Time to get back to bike stuff. Performance or function. That’s all I put on my bikes. The only “bling” is whatever the factory put on it. Floorboards. The stock location, to me, sucks. Right side, your foots right against the exhaust. Left side, shifters are too close. Most of the “fixes” I saw for this looked cheap and probably wouldn’t last long. I found a small company called Harley-Goodies that makes floorboard extensions that will work on just about all Harley floorboards. Bought them, installed them, love them. They’ve been on the bike over a year now. No complaints. If I remember correctly, they cost just under $50.00 and the freight was free. By my measurements, they move the boards out 1 7/16 in. Makes a hell of difference.
You can also free up more of your left floorboard by reversing the heel-toe shifters. Move the heel shifter to the inside on the splined shaft. Factory set up is toe inside, heel outside. Simply reverse them. Yes, it will clear the primary cover. But most boots still won’t fit between them. I went with Baker extended shifters. 1in. over on the toe and 1 ½ in. over on the heel. Price is reasonable. About $70.00 each. Plus they make them so both mount bolts face the same direction. Just a “eye” thing with me. There are a crap-load of mfg’s. that make extended shifters, whatever catches your “eye”. I just like that my foot fits between them. Gives me full use of the floorboards.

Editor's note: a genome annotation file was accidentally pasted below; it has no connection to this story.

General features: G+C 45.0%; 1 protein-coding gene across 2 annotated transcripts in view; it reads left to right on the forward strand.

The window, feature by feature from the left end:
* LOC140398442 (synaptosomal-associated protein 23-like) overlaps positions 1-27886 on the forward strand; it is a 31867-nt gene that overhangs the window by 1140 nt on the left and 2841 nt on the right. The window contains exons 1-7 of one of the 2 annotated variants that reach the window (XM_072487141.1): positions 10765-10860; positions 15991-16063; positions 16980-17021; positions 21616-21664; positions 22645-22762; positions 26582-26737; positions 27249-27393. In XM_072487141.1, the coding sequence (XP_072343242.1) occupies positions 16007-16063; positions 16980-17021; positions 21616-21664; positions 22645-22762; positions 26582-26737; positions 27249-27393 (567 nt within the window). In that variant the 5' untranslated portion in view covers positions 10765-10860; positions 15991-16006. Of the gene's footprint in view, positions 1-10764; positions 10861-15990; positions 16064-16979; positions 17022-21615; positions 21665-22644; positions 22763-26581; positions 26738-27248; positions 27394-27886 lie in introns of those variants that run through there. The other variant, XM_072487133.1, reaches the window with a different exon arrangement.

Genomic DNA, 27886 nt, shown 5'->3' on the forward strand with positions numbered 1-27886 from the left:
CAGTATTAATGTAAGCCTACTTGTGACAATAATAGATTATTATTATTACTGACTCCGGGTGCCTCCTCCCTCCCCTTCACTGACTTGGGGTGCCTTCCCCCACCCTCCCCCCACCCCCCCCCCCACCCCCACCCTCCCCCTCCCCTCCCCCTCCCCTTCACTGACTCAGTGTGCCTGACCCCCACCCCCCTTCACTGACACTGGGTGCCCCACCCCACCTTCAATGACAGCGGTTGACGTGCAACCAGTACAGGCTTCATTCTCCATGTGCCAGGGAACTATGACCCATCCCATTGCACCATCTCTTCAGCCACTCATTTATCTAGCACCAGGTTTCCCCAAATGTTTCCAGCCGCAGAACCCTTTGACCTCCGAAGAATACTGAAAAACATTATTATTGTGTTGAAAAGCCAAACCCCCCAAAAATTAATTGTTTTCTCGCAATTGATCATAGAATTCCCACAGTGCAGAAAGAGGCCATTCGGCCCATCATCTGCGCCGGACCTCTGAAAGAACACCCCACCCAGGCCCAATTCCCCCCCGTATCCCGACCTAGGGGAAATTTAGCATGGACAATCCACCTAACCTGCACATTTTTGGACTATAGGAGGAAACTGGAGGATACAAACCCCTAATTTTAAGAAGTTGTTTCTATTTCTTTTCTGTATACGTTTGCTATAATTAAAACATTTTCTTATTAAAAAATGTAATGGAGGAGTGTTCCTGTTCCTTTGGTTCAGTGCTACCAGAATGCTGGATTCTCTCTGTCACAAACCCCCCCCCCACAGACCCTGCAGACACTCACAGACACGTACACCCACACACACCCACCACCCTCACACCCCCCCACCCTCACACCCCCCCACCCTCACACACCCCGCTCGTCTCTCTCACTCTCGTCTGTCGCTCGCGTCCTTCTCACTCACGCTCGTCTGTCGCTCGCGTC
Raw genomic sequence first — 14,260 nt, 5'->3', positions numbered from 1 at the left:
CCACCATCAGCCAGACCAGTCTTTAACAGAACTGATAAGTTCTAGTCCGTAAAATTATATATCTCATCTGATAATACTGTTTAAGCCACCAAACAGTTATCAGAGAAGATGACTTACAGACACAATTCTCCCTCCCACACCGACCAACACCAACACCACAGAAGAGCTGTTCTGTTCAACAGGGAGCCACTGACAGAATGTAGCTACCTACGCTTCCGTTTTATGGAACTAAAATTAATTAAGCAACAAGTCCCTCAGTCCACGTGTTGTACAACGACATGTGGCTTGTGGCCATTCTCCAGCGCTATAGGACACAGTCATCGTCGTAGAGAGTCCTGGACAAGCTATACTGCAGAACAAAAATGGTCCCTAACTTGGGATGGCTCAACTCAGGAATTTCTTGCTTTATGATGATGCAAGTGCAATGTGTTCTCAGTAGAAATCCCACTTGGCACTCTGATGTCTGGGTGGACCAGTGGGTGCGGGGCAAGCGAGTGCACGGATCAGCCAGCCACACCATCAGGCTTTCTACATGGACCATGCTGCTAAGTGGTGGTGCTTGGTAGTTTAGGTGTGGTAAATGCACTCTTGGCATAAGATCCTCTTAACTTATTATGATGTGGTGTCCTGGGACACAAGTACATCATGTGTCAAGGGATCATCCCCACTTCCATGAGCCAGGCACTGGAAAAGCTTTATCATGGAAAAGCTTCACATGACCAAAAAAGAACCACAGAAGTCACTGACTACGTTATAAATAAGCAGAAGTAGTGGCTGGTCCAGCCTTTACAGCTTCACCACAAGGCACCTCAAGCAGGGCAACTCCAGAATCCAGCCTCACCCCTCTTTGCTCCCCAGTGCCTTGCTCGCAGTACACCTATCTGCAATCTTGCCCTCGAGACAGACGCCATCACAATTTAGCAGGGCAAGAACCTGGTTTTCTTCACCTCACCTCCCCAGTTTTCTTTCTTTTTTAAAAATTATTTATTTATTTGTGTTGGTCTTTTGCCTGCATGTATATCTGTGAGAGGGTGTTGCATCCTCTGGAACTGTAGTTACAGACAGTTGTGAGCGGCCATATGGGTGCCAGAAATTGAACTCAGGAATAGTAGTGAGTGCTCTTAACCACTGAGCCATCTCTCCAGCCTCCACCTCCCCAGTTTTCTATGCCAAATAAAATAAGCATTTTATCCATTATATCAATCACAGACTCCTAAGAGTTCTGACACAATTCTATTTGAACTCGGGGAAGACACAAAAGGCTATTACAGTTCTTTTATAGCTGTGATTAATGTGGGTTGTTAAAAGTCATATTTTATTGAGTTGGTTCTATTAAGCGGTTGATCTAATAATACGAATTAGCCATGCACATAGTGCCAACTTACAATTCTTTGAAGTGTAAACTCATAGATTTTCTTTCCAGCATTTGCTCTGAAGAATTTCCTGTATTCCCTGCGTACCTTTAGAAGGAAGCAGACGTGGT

Passenger Floorboards. This is just for Softails with Harley brand passenger floorboards installed. A lot of people put on passenger boards, as did I. The only issue is that with no adjustment, and only one way to mount them, they put the passengers right foot damn near right on top of the rear muffler. Dumb ass engineers. You’ll notice that my rear boards are about 3 ½ inches higher than normal. This involves cutting and welding, but is a very simple fix. E-mail if you want more info. I mention the rear boards for one reason. When installed as per Harley’s instructions, they keep the passengers knees pointed at a downward angle. That causes them to slide forward when you brake or hit a bump. With a minor modification, the knees are kept at a slight upward angle. Therefore keeping the passenger firmly planted against the backrest, where they belong.
Last week I read a post on Crusty's blog. He was talking about new requirements for bike inspections in Mass. One of the comments asked how they would know if the exhaust was stock or not. This is one way to tell. Since the EPA jumped on the bandwagon in 1978, OEM approved mufflers have a “EPA compliance statement” stamped on the frame facing side. It states the mfg. info, part no., model and decibel rating. The current EPA rating is, I believe, 80db. The db reading is normally taken at 25 ft. with the engine at a idle (some states may differ). Normal conversation at 5 ft. is 65db. So how loud is 80db? Start your bike and let it idle. Pace off 25 ft., turn and look at your bike. Now fart. Did you hear it? If so, then your bike is to damn loud!